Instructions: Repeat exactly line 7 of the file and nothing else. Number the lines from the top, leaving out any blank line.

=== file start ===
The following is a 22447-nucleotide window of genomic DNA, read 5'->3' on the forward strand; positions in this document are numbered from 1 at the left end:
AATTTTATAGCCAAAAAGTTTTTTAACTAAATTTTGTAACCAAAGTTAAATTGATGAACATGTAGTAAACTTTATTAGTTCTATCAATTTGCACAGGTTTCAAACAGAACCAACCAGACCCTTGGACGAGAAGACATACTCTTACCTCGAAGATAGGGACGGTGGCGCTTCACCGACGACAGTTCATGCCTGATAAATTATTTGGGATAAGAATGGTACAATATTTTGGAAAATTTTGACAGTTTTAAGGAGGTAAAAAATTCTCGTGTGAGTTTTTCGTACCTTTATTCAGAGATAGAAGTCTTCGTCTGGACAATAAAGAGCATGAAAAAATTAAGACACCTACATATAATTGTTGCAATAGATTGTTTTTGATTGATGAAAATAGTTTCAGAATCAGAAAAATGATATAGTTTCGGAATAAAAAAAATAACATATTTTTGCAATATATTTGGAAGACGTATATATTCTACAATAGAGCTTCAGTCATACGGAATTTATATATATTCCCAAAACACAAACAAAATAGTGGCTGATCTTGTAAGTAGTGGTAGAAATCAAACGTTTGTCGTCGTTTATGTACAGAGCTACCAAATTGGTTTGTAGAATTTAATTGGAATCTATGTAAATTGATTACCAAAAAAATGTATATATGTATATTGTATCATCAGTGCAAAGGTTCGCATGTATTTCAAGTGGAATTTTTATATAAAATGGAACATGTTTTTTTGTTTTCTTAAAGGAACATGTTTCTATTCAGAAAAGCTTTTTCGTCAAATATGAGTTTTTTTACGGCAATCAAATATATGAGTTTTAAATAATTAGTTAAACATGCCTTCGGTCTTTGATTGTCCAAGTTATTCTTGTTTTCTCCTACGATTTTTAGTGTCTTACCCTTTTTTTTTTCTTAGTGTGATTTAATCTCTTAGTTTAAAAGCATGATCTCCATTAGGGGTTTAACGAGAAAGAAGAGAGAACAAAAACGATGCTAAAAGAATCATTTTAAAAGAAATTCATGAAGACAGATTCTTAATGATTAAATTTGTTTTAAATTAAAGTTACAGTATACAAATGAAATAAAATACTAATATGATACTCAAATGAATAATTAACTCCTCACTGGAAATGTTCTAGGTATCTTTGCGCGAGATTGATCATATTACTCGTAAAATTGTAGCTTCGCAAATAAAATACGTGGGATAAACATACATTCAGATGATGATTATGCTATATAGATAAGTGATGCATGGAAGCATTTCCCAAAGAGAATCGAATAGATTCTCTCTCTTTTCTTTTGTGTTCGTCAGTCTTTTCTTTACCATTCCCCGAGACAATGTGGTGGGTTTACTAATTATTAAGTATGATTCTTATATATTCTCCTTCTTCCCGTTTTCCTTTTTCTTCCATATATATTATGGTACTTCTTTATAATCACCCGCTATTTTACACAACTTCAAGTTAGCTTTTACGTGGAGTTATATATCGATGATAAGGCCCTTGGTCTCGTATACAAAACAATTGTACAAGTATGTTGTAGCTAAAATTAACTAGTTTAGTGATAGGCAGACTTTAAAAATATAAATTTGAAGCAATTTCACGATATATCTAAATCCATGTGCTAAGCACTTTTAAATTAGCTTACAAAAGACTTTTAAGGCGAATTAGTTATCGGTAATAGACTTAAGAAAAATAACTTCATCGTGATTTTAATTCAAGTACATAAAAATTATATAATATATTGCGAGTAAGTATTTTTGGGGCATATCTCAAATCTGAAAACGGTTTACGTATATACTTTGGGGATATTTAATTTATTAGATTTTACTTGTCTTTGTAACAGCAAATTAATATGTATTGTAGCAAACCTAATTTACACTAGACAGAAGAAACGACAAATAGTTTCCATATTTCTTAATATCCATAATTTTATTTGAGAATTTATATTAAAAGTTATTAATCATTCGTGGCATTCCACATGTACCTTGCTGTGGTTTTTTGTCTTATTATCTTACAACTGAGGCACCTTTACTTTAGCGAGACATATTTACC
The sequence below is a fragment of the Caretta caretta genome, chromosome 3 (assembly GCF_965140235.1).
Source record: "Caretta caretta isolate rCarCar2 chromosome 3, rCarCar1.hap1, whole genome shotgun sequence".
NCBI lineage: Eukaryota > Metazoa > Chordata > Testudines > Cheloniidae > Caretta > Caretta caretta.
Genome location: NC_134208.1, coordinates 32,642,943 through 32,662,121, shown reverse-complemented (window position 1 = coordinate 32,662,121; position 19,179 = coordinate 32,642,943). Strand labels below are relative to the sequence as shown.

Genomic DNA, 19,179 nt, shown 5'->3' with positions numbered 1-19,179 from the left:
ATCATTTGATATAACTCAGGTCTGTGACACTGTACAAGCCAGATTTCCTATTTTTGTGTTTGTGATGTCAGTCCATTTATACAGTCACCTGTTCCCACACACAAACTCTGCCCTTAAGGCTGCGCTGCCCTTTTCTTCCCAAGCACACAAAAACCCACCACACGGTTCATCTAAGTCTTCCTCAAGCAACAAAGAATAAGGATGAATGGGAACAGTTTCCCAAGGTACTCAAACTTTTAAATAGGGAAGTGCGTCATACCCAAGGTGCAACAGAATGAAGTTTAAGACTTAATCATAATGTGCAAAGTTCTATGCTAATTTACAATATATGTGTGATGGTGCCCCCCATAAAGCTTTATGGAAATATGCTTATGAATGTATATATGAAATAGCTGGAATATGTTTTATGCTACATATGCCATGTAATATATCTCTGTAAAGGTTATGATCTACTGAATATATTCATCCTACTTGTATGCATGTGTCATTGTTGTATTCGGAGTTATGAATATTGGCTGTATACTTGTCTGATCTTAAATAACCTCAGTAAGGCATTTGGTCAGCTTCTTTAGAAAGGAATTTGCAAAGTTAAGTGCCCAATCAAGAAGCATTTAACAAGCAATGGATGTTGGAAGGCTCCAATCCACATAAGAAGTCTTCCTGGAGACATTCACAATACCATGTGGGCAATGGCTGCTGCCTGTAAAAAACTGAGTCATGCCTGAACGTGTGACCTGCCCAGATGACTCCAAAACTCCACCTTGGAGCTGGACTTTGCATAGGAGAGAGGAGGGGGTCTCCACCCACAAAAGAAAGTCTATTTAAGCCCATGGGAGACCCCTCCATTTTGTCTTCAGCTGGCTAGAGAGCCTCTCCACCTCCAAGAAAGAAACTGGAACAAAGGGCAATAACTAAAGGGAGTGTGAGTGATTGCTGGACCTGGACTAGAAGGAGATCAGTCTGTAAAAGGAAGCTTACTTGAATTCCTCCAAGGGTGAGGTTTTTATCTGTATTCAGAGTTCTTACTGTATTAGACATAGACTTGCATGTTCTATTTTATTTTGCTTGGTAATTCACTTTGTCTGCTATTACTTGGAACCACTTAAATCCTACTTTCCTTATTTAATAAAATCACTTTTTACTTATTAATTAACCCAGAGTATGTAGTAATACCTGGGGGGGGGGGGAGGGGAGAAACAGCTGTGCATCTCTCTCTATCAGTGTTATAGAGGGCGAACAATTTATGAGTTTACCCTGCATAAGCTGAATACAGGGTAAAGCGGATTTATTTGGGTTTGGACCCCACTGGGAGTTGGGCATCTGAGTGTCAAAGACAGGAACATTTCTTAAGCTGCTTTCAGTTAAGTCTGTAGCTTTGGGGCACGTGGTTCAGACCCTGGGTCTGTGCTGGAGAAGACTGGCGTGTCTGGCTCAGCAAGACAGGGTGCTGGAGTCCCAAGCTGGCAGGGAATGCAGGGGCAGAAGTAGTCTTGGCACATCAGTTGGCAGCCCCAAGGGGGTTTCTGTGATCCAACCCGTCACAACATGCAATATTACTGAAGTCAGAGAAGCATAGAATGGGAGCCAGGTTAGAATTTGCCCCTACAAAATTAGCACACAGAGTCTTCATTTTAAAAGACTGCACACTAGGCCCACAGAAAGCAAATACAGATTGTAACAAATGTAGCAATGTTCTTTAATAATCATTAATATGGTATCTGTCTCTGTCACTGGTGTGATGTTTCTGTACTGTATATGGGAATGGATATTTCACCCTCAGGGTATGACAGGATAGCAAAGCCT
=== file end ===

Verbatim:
Genomic DNA, 19,179 nt, shown 5'->3' with positions numbered 1-19,179 from the left: